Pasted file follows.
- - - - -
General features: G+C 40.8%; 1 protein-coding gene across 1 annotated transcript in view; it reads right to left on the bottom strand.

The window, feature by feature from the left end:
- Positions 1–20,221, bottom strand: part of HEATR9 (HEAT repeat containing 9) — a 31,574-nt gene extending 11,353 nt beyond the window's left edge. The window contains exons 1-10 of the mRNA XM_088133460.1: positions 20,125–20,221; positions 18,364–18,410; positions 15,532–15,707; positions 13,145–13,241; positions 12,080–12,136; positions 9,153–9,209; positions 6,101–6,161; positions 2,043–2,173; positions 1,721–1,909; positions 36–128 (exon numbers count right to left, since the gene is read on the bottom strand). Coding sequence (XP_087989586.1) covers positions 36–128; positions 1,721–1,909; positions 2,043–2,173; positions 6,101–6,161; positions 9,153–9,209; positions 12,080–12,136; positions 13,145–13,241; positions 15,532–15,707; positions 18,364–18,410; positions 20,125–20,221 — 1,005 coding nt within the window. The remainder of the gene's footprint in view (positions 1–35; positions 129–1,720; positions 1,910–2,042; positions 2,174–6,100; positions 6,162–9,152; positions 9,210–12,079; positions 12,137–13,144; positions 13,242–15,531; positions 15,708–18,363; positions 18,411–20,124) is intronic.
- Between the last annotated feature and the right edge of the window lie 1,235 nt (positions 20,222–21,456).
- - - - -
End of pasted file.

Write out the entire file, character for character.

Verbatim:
General features: G+C 40.8%; 1 protein-coding gene across 1 annotated transcript in view; it reads right to left on the bottom strand.

The window, feature by feature from the left end:
- Positions 1–20,221, bottom strand: part of HEATR9 (HEAT repeat containing 9) — a 31,574-nt gene extending 11,353 nt beyond the window's left edge. The window contains exons 1-10 of the mRNA XM_088133460.1: positions 20,125–20,221; positions 18,364–18,410; positions 15,532–15,707; positions 13,145–13,241; positions 12,080–12,136; positions 9,153–9,209; positions 6,101–6,161; positions 2,043–2,173; positions 1,721–1,909; positions 36–128 (exon numbers count right to left, since the gene is read on the bottom strand). Coding sequence (XP_087989586.1) covers positions 36–128; positions 1,721–1,909; positions 2,043–2,173; positions 6,101–6,161; positions 9,153–9,209; positions 12,080–12,136; positions 13,145–13,241; positions 15,532–15,707; positions 18,364–18,410; positions 20,125–20,221 — 1,005 coding nt within the window. The remainder of the gene's footprint in view (positions 1–35; positions 129–1,720; positions 1,910–2,042; positions 2,174–6,100; positions 6,162–9,152; positions 9,210–12,079; positions 12,137–13,144; positions 13,242–15,531; positions 15,708–18,363; positions 18,411–20,124) is intronic.
- Between the last annotated feature and the right edge of the window lie 1,235 nt (positions 20,222–21,456).